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Leica M3 vs. Voigtlander Bessa R3A


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Roger Hicks , Nov 24, 2005; 10:02 a.m.

Dear Daniel,

Having used the 50/1.5 Nokton with most Bessas (R, R2, R3A, T) I'd back the M3 hands down: I have really not been very happy with my own focus accuracy with the Nokton at full bore on the R3A, whereas I had no problems with even a 50/1 Noctilux on M-series (MP and M4-P). Both the actual base length and the effective base length of Ms are significantly greater and I've certainly found it easier. Others may disagree.

Actually I'd go for an M2 but that's another argument.


Roger (www.rogerandfrances.com)

J.Martin -- , Nov 24, 2005; 10:08 a.m.

Just a brief comment or 2 on the OM-1 suggestion. If you do go that route, I would go for a 50mm rather than the 35mm F2, which is my least favourite Zuiko. I find it (relatively) oversized, and not as good as some of the more recent 50 1.8 lenses. As far as battery goes, I have not had my camera adjusted to take the no longer available non-Mercuries, and use it these days without a battery, depending on a handheld meter. The battery is only for the meter; the camera operates fine without one.

Al Kaplan - Miami, FL , Nov 24, 2005; 10:21 a.m.

I wouldn't worry about the price of used M3 bodies going down. Over the years they've gone up and down depending on market demand but the overall trend is up. I picked up a nice double-stroke M3 for $100 - back about 1969 - and used the hell out of it for years, seling it in beat-to-crap (but working just fine) condition for over $400 a year or so ago when I got a great deal on a bunch of Leica stuff at an estate sale that included a nice single stroke M3. I doubt the Bessa will last that long or become collectible. Long term you'd be kissing your money bye-bye.

Volker Hett , Nov 24, 2005; 10:44 a.m.

While the M3 is built to last and the Bessa probably not so, you have to factor in that the M3 is allready a couple of decades old and we only guess if they can stand another 40 years :-)

So beside the nearly uninvitable CLA you may need some hard to get and pricey spare parts. The rangefinder assembly is one of those.

So this beeing said, I'd buy the M3 because the Bessa is plain ugly in my eyes :-) I'm still undecided, at my local camera shop they have a completly rebuilt M2 with selftimer and button rewind. It has been converted to the quickload system of the M2-r and comes with a one year waranty at 1100 Euro.

George Shihanian , Nov 24, 2005; 11:08 a.m.


As far as "kissing your money goodbye", how many things do you buy in life and consider an investment? Your car? Your refigerator? Your TV? Of course not. You buy them because you need them, and you accept the fact that after using them for a set number of years you buy another one when that one wears out. If we were to watch every dollar closely, then we'd all be using $50 used cameras, because we wouldn't want to throw our money away. Who's to say that that $900 M3 Daniel may buy won't be worth $5 20 years from now when you can't find film anymore? (Not saying that's going to happen, just one scenario to consider). No camera that's to be used and not 'collected', film or digital is an investment. I can reasonably expect that R3A to last me at least 5 years. Can a used M3, purchased for double that, last me 10 years without having to put money into it? Maybe, maybe not.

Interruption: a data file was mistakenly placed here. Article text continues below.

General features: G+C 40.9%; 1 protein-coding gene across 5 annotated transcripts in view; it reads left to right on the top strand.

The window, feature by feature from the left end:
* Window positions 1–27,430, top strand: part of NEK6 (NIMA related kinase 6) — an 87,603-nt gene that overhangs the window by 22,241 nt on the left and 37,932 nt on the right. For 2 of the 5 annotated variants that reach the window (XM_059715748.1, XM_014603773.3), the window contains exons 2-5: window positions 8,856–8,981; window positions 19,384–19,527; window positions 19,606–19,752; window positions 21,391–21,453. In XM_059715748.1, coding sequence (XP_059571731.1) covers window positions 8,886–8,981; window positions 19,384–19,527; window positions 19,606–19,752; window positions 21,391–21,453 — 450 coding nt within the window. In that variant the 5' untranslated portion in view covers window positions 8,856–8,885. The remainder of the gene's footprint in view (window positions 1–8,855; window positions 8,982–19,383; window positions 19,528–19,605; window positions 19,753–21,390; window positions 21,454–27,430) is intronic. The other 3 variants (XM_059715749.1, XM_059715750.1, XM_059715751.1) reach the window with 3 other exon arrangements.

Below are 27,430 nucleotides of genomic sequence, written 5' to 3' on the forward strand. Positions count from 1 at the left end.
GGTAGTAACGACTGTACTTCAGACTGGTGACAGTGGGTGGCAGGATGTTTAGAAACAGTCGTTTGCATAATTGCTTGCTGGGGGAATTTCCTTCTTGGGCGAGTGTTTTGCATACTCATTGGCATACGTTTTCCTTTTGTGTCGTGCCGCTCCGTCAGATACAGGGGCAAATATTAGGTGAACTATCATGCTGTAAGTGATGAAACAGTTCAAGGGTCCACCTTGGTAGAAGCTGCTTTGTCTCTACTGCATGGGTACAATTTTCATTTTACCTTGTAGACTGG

Al Kaplan - Miami, FL , Nov 24, 2005; 11:59 a.m.

George, it's really little different that buying and selling stocks or real estate. You make a decision based on past history, the current market, and where you think things are headed. And things change. Thirty to forty years ago dealers couldn't give away those "cheap Japanese Leica copies" that came with Nikkor lenses. When they broke they got trashed. Now Niccas are sought after by collectors, and an investment in $10 clean Nicca bodies back in the 1960's would have given you a better return than buying Leica IIIA bodies over the years. It might happen with Bessa bodies. I love my Bessa L, but it doesn't compare in workmanship or "feel" to my old M bodies.

Gary Williams , Nov 24, 2005; 12:25 p.m.

Roger Hicks , nov 24, 2005; 10:02 a.m. "...Both the actual base length and the effective base length of Ms are significantly greater and I've certainly found it easier. Others may disagree. Actually I'd go for an M2 but that's another argument."

Roger, as someone who's on the fence bewteen an R3A, M2 and M3, let's hear your reason for preferring an M2!

George Shihanian , Nov 24, 2005; 12:50 p.m.

Al, I still respectfully argue that I don't look at a camera purchase the same way I look at my stock picks. I consider it a hobby, a pleasure, the money spent is disposable, not something to consider as an investment, no gain is expected from the purchase. If I fret over what my camera will be worth in say 10 years, the hobby will stop being fun. Have a happy Thanksgiving!

Roger Hicks , Nov 24, 2005; 02:10 p.m.

Dear Gary,

Why the M2? Simply that it has a 35mm frame. Sorry it's nothing more interesting. The M3 is smoother and better made (at least, that's true of all the ones I've had in the last 30+ years), and has a self-resetting frame counter (though you still need to pull the load spool even if you have the fast-loading spool installed) but as 35mm is my standard lens it still has to be M2.


Roger (www.rogerandfrances.com)

Al Kaplan - Miami, FL , Nov 24, 2005; 02:19 p.m.

George, Daniel is the one who brought up the subject of investment value in his original question about which camera to get. I was just trying to give him my take on that aspect of his question.

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